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OT More vintage electrolytic capacitor problems

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  • OT More vintage electrolytic capacitor problems

    Reading another thread about replacing electrolytic caps in vintage equipment, it reminded me of my current problem.

    Went to an estate sale some time ago, saw some vintage Kenwood stereo gear that had a REMOTE CONTROL!

    As it is now taking longer and longer to get across the shop to turn up the volume when AC-DC or Boston comes over the airwaves, I thought, yeah, remote control would save wear and tear on the shoe leather, so I bought the lot. Having fun figuring out Dolby decoders, but it all seems to work.

    As part of this system upgrade, I decided it was time to remove from mothballs some other vintage/legacy equipment from the days when I would haul an overgrown stereo system around and play DJ at parties and weddings etc.

    The audio amplifier section of this homegrown system consists of two Phase Linear (do they still exist?) units, one 400 and one 700 mounted in a homebrew rack designed for ease of trundling about, them dinosaurs have some seriously heavy transformers!

    As it had been possibly 15 (20?) years since they had last seen an an arrangement of electrons done by the likes of Yes, Uriah Heep, or Golden Earring (well ok, Patsy Cline and Vaughn Monroe also) I thought it would be wise to at least replace electrolytic filter caps in the power supplies. The order is sent to Newark, capacitors arrive along with some LEDs that can be adapted for once in a lifetime panel illumination replacement, and are installed and POOF, snap goes the circuit breaker.

    Aww crap, I labeled everything before dis-assembly, what did I do wrong?? Polarities look correct. Cycle the 15 amp breaker few times and, miracle of miracles, it stays on after the second cycle. Try this again and it does this consistently every time. The power comes from a switched outlet that is energized when I turn the lights on. So the routine is to walk in, turn on the lights, walk over to the breaker panel, cycle the tripped breaker (now a 20 amp GE plug in version) and everything is fine.

    I don't remember having this problem in the past, but it seems to be related to charging those caps on turn on.

    Is there a simple way to mitigate this issue? Simpler than staggering startup with a timer and relay? 50 amp breaker? Leaving them powered 24/7?


    Opinions and suggestions please, Dave

    Nearly forgot, 2, 220,000mf, 100v units in the 700, 2, 100,000mf units in the 400. Somewhat more farads than original, but not double.

  • #2
    Do you think too much inrush at turn on?

    I seem to recall some method of using the cold resistance of a filament lamp in series to reduce inrush turning on from cold.

    Comment


    • #3
      Toroidal transformers?
      Known to cause huge inrush currents.
      Location: Helsinki, Finland, Europe

      Comment


      • #4
        Originally posted by becksmachine View Post
        Nearly forgot, 2, 220,000mf, 100v units in the 700, 2, 100,000mf units in the 400. Somewhat more farads than original, but not double.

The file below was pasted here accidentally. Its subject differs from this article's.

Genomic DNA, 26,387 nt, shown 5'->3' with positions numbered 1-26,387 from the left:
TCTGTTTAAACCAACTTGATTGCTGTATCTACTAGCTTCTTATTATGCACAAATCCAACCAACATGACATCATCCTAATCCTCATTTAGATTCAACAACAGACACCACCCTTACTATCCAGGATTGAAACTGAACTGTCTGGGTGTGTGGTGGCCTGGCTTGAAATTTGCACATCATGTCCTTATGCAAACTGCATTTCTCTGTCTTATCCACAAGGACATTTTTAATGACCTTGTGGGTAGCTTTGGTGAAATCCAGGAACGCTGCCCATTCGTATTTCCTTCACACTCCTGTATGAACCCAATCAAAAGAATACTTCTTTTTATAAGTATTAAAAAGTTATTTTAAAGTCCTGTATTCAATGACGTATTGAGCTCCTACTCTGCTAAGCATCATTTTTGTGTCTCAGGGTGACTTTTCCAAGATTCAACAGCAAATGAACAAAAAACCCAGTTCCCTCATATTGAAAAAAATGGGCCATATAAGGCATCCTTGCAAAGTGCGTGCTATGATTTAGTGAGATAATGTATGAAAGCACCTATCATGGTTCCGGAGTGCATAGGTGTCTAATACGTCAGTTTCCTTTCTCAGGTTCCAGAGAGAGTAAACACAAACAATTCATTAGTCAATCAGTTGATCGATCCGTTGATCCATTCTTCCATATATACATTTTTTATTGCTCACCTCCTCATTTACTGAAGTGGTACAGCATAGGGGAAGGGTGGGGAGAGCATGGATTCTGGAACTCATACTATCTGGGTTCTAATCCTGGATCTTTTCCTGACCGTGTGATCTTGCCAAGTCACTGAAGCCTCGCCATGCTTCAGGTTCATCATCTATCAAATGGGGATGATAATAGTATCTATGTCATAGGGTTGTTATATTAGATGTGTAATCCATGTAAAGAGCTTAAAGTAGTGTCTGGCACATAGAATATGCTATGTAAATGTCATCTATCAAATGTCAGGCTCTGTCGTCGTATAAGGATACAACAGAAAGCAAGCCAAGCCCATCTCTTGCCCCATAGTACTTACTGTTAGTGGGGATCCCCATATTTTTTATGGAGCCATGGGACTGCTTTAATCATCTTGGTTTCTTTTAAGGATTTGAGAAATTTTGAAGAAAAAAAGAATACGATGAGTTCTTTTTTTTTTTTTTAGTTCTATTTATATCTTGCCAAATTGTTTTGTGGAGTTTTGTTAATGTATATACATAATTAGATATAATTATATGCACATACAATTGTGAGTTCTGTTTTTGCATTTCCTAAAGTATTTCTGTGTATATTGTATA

I imagine those are about the size of a 5 gallon bucket. Or maybe you slipped some extra zeros in and meant 22,000mfd and 10,000mfd respectively.
        Location: Long Island, N.Y.

        Comment


        • #5
          My guess is the AC flabergastor isn't tuned to the quantum fluxistor causing the ported crystal demodulator to back feed into the syncolator. In other words, the caps are too big.

          Comment


          • #6
            I found a circuit diagram.
            The original 700 had two 9800 uF 100 volt.
            Can you check what values you used?

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            • #7
              If you go to www.thecarversite.com/shell-manuals.htm you can download the service manuals for the 400 and 700 if
              you want them.
              Location: Long Island, N.Y.

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              • #8
                Originally posted by RichR View Post
                I imagine those are about the size of a 5 gallon bucket. Or maybe you slipped some extra zeros in and meant 22,000mfd and 10,000mfd respectively.
                220000 millifarads, thats probably van-sized capacitor

                mmf or micro-micro-farad is my personal favourite
                Location: Helsinki, Finland, Europe

                Comment


                • #9
                  Ah, the good old "Flame-Linear" amplifiers....... Did major repairs on many of them 40+ years ago or so.... notorious for blowing up if you looked at them oddly... protection circuits not very good, and output devices dicey at the voltage. They also ran the capacitors at nearly max voltage, IIRC. The 400 was worse than the 700.

                  I have seen some seriously odd things happen with those. REALLY odd.

                  They used good capacitors, you might have been able to re-form them by turning up voltage a little at a time, with a light bulb in series with the power line. let sit 5 to 10 min at each voltage level.

                  If you increased the microfarad value of the capacitors, you may have too much inrush for modern cheap circuit breakers. OR, you may have fried a rectifier or two from the inrush. Hard to say.